Two and a Half Questions with Todd Chappell

Tell us about the transformation from Dream Dialogue to Window Seat in your approach towards production and composition.
When I first sat down and recorded Dream Dialogue, I felt like I was a baby trying to learn to walk. I knew what ambient music was, and how some ambient artists sounded, but I had no clue about how to approach it musically or how to put it together. A lot of what came out on Dream Dialogue was an accident. I basically came up melodies and chord progressions, and let the rest come out naturally. It felt like I took a stab in the dark. By the end of it however (having spent 4-5 months straight studying ambient music while recording and refining my own), I felt like I had a much better understanding of how to put together an ambient song/ambient record. Tracks like “For Once”, “Gestalt”, and “A Home of Walls” were some of the last I recorded for Dream Dialogue, and I felt like I was hitting the mark I had made for myself with those. By the time Dream Dialogue was actually released, I was well into recording Window Seat. I feel most if not all of Window Seat is better composition and production wise, because I felt I knew more of what I was doing (how to manipulate sounds better, as well as evolving each song individually in a way that made more sense).

What is the unifying theme of Window Seat as an album?
I think the theme for both Dream Dialogue and Window Seat can be up for interpretation to each person individually. What the music means to me may mean something completely different to someone else. The listener should know, however, that after hearing Window Seat in it’s entirety, there is a definite feel of hope and empowerment – something that may not have come across so clearly with Dream Dialogue.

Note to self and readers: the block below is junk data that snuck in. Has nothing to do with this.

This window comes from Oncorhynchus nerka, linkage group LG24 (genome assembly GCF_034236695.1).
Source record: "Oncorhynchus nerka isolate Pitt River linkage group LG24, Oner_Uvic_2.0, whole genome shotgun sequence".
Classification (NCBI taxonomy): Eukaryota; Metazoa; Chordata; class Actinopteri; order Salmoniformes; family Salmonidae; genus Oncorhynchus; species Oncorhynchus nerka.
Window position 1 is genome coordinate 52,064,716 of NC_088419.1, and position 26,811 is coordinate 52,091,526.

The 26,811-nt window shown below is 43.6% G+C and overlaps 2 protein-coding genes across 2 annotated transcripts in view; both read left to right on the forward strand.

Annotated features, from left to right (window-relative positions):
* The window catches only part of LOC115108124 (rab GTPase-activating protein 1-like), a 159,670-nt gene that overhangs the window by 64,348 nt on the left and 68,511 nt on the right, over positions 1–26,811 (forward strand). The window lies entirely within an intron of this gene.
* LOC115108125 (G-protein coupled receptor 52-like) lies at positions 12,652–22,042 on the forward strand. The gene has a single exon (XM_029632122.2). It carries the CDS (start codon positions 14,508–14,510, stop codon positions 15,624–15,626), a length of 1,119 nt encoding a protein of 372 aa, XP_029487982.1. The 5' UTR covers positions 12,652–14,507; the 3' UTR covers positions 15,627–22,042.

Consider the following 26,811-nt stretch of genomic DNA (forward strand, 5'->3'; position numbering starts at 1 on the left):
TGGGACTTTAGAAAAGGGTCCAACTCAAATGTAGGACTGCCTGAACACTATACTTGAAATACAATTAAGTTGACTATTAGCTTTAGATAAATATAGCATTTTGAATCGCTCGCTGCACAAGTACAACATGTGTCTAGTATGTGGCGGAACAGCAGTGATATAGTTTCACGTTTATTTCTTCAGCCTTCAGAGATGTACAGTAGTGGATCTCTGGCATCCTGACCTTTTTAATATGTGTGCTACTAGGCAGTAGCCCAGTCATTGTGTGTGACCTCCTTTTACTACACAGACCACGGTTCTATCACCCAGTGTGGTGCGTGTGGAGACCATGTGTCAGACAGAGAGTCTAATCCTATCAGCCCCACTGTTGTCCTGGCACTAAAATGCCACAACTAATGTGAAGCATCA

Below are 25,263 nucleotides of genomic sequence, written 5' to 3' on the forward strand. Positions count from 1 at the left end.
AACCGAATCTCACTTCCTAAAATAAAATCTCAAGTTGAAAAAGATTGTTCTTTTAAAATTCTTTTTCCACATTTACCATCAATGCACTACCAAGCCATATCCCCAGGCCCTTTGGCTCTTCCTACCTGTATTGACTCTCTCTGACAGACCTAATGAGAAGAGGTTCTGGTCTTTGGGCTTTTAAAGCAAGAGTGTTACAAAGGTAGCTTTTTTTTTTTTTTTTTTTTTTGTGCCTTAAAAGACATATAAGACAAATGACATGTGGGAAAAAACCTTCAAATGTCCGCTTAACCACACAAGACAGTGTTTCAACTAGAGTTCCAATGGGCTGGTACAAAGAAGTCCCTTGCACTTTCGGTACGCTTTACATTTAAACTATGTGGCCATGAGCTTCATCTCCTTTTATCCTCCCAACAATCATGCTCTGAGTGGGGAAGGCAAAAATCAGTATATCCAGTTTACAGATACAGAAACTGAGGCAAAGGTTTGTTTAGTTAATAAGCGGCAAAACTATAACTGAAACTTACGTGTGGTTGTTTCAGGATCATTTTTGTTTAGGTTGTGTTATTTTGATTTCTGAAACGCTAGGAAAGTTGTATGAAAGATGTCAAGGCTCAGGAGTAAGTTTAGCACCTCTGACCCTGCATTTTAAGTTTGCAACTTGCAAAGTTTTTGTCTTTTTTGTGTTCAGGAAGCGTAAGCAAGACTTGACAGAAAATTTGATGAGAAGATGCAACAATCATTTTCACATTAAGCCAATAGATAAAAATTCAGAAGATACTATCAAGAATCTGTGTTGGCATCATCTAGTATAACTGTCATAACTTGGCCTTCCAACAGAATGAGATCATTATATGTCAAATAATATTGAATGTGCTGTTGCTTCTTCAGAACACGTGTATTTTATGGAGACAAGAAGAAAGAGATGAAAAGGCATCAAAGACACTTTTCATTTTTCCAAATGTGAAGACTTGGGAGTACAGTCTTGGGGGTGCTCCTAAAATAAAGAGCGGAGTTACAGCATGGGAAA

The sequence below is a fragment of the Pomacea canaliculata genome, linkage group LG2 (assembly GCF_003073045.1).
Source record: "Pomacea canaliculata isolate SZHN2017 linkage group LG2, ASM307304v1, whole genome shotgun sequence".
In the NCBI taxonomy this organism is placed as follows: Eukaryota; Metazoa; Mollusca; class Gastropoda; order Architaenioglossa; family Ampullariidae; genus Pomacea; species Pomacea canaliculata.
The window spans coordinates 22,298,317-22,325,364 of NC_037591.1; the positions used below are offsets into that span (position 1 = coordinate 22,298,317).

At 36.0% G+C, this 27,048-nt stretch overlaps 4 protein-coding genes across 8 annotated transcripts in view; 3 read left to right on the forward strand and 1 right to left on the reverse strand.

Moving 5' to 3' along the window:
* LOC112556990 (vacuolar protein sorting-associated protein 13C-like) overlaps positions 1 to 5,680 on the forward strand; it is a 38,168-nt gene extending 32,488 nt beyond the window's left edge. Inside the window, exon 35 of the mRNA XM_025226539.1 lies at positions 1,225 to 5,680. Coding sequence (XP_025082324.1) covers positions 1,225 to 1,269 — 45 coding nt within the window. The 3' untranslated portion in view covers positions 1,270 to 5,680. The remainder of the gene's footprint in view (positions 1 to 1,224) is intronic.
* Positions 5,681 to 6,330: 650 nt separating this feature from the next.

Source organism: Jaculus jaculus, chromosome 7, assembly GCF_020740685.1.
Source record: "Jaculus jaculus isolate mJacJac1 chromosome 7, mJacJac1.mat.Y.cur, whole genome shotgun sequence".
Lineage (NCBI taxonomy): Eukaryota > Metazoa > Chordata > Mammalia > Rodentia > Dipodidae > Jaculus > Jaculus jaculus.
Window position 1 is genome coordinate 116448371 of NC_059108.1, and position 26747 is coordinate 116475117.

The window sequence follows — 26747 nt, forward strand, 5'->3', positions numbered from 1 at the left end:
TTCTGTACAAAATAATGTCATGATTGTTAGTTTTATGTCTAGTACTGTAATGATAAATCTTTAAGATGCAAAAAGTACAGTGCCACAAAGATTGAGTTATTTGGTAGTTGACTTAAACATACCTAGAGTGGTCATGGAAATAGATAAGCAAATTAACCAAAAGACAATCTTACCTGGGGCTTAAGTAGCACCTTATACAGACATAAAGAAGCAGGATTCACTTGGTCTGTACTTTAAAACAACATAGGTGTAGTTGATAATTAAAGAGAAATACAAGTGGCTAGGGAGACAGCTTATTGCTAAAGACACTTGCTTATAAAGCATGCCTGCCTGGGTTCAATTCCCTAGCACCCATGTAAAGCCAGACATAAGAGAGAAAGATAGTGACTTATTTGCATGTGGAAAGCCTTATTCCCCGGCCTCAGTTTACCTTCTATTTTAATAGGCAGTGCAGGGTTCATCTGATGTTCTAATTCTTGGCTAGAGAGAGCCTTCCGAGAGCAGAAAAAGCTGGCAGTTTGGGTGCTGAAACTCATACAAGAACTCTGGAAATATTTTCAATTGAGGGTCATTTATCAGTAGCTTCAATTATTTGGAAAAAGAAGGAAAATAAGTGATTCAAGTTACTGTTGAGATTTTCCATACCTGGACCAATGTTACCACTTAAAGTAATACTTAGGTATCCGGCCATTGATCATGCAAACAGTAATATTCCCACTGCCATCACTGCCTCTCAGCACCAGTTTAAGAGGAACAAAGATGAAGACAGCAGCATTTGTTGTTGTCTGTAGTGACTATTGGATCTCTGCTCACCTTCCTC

You seem to be still exploring your own sound – who do you look up to musically?
I am most definitely still exploring my sound. I don’t want to be limited to anything just because I’m an “ambient artist”, but I think it will take me a few more well thought out records to actually settle down on a sound I can fully feel comfortable with. There is a huge variety of bands and artists I look up to musically. I think it varies between me as a person and me as The Ideal Setback. As an ambient artist, (the role I play as The Ideal Setback – and for Window Seat especially), I really enjoy and draw a lot of inspiration from bands and artists such as Sigur Ros, Stars Of The Lid, Pausal, Windy And Carl, Eluvium, Rachel’s, and Hammock, to name a few.

Look around! Tell us something about your studio in which you compose your music.
My “studio” is actually just my room in my house. I basically just use a MIDI keyboard set up to a few programs on my computer. When I look up, on the wall behind my desk, I see a Sigur Ros “Takk…” poster. I also have two other posters by a photographer that passed away this year, named Scott Mutter. He did some really cool surreal stuff, and I relate a lot to his pictures when I make music, to try to give it that “out of the normal” feel. Hopefully as time goes on I will be able to get my hands on some more of his work. For my style of ambient music, I feel like a picture that takes you a few times looking at it to understand makes for a better atmosphere than a hallmark-card-picture of a waterfall.